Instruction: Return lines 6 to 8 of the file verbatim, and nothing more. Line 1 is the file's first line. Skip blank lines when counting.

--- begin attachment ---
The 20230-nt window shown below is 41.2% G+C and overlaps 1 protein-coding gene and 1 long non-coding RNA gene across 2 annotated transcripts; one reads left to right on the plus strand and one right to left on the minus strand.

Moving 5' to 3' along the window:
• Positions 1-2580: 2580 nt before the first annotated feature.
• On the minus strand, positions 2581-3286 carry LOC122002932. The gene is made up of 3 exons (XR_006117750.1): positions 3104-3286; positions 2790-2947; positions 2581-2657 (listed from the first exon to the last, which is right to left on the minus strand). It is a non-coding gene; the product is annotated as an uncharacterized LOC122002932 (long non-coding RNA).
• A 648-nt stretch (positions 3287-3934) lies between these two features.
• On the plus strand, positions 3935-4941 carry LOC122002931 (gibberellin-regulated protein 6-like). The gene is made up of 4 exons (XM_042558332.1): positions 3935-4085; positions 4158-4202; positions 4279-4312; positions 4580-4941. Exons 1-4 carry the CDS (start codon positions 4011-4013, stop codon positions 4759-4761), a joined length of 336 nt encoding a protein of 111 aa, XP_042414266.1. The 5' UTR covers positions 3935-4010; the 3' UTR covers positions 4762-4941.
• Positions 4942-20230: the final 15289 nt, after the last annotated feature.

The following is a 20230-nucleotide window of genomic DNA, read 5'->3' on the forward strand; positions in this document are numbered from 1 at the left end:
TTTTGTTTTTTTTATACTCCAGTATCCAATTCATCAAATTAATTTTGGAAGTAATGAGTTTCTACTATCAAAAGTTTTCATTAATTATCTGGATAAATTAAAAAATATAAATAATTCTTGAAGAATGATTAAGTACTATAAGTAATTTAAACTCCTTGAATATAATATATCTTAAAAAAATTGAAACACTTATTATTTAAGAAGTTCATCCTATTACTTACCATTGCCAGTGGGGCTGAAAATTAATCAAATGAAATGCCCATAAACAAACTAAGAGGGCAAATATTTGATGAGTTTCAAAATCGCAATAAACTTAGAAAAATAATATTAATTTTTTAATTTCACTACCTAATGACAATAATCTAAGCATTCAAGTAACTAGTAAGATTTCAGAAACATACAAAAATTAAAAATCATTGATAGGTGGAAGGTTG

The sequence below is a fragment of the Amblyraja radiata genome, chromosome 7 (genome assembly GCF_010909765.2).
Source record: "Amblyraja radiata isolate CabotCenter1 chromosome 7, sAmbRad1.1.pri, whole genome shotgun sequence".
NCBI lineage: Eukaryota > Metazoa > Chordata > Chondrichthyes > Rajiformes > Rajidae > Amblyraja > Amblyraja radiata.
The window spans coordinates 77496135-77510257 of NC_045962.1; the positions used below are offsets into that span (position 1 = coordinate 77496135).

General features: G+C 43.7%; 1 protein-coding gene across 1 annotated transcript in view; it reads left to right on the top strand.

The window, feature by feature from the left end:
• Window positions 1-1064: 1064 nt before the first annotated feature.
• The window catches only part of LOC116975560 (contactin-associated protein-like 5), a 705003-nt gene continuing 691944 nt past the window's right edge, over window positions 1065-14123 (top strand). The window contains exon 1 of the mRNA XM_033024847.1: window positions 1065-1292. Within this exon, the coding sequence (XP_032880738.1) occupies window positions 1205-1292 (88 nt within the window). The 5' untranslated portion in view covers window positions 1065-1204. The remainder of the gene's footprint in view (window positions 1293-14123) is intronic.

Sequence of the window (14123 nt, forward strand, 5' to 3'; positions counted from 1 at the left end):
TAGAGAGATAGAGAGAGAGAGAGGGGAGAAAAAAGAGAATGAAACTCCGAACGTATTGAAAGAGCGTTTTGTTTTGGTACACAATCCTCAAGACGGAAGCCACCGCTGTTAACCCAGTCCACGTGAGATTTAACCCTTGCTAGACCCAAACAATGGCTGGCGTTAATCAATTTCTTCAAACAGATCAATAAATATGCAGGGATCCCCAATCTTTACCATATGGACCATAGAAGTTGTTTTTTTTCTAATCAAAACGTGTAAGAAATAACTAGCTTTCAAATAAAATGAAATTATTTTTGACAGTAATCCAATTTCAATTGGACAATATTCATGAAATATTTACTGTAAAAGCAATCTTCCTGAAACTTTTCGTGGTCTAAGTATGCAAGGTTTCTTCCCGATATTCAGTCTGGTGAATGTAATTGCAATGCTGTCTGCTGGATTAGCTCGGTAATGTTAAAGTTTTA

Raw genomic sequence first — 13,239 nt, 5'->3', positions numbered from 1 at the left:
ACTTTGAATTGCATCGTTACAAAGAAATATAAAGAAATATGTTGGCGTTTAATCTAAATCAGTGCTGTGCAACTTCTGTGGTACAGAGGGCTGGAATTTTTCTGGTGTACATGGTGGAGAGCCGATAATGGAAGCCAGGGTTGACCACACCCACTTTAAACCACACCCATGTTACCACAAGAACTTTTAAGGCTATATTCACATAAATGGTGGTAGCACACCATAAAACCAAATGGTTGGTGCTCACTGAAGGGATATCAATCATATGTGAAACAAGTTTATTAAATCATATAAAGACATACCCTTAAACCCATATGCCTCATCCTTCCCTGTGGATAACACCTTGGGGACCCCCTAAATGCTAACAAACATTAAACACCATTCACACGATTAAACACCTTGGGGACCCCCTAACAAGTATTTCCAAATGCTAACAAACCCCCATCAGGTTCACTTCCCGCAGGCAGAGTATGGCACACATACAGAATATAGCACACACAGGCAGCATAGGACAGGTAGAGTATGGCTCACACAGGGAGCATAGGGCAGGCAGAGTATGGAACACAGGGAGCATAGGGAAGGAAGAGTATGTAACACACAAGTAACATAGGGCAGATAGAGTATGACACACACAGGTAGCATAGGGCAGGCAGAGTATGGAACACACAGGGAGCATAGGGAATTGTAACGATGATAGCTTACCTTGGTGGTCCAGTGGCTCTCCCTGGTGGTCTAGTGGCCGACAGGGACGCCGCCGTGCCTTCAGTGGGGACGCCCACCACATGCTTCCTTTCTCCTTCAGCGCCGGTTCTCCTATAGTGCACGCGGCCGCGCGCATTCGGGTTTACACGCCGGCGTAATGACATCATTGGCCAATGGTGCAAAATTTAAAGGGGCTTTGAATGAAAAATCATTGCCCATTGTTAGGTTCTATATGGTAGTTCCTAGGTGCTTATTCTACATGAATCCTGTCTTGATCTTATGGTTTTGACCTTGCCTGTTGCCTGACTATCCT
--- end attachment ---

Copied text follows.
• On the plus strand, positions 3935-4941 carry LOC122002931 (gibberellin-regulated protein 6-like). The gene is made up of 4 exons (XM_042558332.1): positions 3935-4085; positions 4158-4202; positions 4279-4312; positions 4580-4941. Exons 1-4 carry the CDS (start codon positions 4011-4013, stop codon positions 4759-4761), a joined length of 336 nt encoding a protein of 111 aa, XP_042414266.1. The 5' UTR covers positions 3935-4010; the 3' UTR covers positions 4762-4941.
• Positions 4942-20230: the final 15289 nt, after the last annotated feature.

The following is a 20230-nucleotide window of genomic DNA, read 5'->3' on the forward strand; positions in this document are numbered from 1 at the left end: